The provision, known as the MLR, or “80/20 Rule”, requires insurers to spend at least 80% of health insurance premiums on actual medical care and quality improvement efforts. The rest may go toward administration, pay, marketing and profits. If a company spends too much on the wrong things, they must give the money back.
The $884-billion-a-year health insurance industry is still recording strong profits despite the 80/20 rule.
The Kaiser report details how much insurers must give back in the first year since the provision took effect in January 2011.
In the individual market, where consumers buy their plans directly from insurance companies, nationwide rebates of $426 million are expected. In the small-group market, mostly made up of smaller to medium-sized businesses, rebates will be $377 million. In the large group market, covering employees of large companies, consumers and businesses will reclaim $541 million.
One of the ironies of this development is that the states leading the charge to argue that the U.S. Supreme Court should overturn the Affordable Care Act are the states that will receive the largest rebates, according to calculations made by Think Progress.
These rebates are some of the first benefits of Obamacare that many people will feel directly. Not everyone gets a rebate. Some states had provisions that predated the ACA, and insurers there were already in compliance. Others sought to stay within compliance during the first year of implementation.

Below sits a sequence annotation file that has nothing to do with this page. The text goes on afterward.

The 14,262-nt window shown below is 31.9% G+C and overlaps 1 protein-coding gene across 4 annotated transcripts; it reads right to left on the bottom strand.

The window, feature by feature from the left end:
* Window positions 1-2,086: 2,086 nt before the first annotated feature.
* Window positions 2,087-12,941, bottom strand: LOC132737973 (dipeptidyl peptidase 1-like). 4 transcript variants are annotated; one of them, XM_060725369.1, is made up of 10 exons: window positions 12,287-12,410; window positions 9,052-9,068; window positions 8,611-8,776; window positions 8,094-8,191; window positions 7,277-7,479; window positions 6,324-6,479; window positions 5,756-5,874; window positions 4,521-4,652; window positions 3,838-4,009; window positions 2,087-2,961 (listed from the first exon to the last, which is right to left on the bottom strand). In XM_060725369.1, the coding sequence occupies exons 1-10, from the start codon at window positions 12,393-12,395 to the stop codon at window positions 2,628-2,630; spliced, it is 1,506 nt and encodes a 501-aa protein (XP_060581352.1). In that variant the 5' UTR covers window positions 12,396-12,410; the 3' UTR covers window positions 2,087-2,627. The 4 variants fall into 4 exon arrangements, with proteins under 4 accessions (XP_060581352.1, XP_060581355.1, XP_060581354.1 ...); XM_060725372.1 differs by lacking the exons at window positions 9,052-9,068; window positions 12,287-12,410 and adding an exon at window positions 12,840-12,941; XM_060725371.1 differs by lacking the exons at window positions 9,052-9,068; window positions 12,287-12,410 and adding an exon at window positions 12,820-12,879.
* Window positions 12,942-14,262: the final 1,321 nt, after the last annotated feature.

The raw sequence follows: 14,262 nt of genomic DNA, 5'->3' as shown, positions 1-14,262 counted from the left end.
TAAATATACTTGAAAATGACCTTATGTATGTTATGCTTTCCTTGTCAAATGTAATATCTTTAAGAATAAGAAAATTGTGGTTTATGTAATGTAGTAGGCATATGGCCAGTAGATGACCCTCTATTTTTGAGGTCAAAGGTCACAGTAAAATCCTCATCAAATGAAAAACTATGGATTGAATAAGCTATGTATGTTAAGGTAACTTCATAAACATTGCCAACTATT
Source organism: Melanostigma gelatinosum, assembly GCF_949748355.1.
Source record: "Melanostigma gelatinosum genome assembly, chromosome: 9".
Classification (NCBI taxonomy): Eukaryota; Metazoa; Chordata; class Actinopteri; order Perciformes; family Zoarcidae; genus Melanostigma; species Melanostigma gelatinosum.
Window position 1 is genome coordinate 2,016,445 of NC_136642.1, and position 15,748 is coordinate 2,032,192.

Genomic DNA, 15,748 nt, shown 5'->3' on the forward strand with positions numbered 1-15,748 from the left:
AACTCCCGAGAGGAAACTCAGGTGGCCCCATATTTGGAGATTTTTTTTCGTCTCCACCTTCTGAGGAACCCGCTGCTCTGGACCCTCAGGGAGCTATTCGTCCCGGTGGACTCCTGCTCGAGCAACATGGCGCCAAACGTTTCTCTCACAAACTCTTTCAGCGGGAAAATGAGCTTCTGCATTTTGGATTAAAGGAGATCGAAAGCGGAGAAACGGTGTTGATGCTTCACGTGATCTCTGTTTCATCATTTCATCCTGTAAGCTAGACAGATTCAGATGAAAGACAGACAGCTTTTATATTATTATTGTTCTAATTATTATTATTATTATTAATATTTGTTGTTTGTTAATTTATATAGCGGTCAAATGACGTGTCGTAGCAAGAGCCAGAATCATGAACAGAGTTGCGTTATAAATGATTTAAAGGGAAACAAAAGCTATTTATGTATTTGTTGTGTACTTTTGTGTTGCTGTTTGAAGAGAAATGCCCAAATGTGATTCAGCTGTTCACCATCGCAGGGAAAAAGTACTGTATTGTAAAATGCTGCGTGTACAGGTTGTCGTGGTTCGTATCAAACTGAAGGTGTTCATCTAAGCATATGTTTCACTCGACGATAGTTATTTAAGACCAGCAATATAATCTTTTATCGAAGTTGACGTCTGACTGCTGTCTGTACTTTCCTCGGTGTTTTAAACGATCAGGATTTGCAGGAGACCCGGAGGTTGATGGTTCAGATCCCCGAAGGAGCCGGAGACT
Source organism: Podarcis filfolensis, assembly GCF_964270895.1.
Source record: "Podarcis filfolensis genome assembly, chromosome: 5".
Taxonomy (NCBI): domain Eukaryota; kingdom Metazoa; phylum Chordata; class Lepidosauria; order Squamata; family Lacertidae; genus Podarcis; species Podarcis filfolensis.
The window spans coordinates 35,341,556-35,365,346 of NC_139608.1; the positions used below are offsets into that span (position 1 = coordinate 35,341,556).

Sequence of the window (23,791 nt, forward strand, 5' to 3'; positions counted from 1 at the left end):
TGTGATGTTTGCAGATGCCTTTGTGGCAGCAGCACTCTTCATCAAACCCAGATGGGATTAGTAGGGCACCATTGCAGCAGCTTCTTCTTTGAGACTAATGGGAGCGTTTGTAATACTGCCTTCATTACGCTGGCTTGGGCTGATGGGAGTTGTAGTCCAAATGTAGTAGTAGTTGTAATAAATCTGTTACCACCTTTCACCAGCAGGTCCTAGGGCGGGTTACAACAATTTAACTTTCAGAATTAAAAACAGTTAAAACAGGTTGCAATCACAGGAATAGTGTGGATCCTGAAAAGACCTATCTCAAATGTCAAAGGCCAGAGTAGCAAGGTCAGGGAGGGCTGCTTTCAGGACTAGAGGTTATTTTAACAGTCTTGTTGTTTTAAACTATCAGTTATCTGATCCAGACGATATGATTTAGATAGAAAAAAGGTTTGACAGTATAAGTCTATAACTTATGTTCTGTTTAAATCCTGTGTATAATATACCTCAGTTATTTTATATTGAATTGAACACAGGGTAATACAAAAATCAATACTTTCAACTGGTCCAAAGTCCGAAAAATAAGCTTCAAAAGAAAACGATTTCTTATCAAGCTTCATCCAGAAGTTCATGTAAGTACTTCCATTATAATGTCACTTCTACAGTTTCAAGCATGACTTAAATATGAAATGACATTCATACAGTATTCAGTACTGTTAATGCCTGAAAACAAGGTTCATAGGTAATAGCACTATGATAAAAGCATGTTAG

There are other benefits of the rule, too, according to the Kaiser report:
The presence of these thresholds and the corresponding rebate requirement have provided an incentive for insurers to seek lower premium increases than they would have otherwise, and in some cases premiums have even decreased. This “sentinel” effect on premiums has likely produced more savings for consumers and employers than the rebates themselves.
In some other places, state officials have attempted to get exemptions for insurers in their states, though the Department of Health and Human Services has been effective in denying many of these exemptions, including an egregious attempt by Florida Gov. Rick Scott to seek an exemption not once, but twice.
In a statement, HCAN executive director Ethan Rome said
This is a huge victory for consumers. For far too long, health insurance companies have been ripping off consumers, and Obamacare finally put a stop to that. The rebate money will come to consumers from insurance companies that spent too little on medical care and too much on profit, red tape and bloated CEO pay. These are concrete benefits and savings for consumers desperate for relief from crushing health insurance and medical costs.
Health insurance agents and brokers are in Washington this week fighting the Medical Loss Ratio rule, and AHIP, the health insurance company lobbying group, is fighting to put rebates back into the pockets of health insurance executives.
Congress needs to keep the 80/20 Rule: it is working for consumers.